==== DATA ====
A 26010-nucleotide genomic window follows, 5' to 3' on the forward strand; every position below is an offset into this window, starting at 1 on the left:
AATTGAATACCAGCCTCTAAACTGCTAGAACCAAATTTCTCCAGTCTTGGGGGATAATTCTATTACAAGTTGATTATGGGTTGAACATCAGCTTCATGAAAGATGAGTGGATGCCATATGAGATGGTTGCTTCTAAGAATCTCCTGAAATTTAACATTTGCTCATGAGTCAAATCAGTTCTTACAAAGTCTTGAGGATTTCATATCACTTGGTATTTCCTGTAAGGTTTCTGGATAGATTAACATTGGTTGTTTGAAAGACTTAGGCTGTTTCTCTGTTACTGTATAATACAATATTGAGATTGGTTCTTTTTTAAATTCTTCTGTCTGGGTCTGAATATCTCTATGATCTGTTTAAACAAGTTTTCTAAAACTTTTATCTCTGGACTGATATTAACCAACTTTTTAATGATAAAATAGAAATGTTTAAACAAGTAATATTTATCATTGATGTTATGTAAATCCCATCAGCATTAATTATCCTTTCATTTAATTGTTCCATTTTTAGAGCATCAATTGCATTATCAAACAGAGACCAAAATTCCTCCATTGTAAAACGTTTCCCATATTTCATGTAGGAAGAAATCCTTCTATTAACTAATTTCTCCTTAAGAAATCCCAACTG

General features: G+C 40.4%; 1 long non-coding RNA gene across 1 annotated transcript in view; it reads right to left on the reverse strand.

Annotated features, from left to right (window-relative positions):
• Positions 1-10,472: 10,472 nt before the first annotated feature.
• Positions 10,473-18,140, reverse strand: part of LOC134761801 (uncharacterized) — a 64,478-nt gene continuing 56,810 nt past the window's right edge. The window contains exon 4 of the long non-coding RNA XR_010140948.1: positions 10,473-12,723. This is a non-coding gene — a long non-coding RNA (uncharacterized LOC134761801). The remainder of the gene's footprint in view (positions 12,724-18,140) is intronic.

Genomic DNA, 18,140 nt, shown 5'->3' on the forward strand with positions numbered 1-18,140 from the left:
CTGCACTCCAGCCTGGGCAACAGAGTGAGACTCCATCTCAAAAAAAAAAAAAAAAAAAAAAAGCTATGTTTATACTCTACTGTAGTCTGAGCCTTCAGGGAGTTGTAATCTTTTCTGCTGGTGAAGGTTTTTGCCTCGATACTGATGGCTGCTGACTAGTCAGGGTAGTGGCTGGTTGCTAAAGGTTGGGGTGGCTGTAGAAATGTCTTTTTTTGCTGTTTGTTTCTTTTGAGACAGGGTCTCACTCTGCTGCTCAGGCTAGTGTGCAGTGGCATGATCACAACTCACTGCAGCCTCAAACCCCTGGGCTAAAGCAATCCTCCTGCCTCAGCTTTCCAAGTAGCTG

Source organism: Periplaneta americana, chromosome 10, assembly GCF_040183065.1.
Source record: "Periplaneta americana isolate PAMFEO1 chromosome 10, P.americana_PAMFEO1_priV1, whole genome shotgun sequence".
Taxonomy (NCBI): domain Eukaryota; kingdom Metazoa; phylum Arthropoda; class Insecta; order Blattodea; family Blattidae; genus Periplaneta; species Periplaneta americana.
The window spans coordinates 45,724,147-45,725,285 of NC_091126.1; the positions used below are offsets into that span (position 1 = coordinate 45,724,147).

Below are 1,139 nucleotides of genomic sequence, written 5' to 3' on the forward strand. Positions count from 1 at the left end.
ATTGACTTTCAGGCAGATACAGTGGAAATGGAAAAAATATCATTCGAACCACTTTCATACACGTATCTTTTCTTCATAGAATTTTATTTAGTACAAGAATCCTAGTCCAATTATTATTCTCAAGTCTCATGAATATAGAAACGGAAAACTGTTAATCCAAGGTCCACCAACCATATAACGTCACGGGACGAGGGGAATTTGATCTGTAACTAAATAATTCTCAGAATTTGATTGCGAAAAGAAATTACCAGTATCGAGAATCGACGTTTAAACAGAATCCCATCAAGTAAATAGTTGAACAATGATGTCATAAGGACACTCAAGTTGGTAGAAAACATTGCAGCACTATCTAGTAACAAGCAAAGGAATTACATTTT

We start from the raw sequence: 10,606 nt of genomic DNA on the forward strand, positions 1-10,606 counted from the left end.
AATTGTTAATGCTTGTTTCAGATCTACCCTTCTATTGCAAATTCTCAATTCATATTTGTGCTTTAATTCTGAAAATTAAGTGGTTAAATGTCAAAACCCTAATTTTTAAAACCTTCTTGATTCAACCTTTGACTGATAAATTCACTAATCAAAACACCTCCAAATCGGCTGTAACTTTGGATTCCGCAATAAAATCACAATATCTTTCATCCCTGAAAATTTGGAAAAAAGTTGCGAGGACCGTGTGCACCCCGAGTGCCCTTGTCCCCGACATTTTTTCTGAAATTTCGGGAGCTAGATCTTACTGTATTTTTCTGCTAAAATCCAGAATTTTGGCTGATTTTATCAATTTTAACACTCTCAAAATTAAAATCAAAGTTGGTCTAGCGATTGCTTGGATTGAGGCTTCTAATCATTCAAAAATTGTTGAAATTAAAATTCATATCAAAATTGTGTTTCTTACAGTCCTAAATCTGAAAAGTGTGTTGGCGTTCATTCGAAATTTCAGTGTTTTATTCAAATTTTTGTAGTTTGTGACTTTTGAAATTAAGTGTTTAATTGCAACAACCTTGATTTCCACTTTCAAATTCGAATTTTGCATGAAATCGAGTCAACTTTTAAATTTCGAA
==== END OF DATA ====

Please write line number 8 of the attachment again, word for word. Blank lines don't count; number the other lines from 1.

CTGCACTCCAGCCTGGGCAACAGAGTGAGACTCCATCTCAAAAAAAAAAAAAAAAAAAAAAAGCTATGTTTATACTCTACTGTAGTCTGAGCCTTCAGGGAGTTGTAATCTTTTCTGCTGGTGAAGGTTTTTGCCTCGATACTGATGGCTGCTGACTAGTCAGGGTAGTGGCTGGTTGCTAAAGGTTGGGGTGGCTGTAGAAATGTCTTTTTTTGCTGTTTGTTTCTTTTGAGACAGGGTCTCACTCTGCTGCTCAGGCTAGTGTGCAGTGGCATGATCACAACTCACTGCAGCCTCAAACCCCTGGGCTAAAGCAATCCTCCTGCCTCAGCTTTCCAAGTAGCTG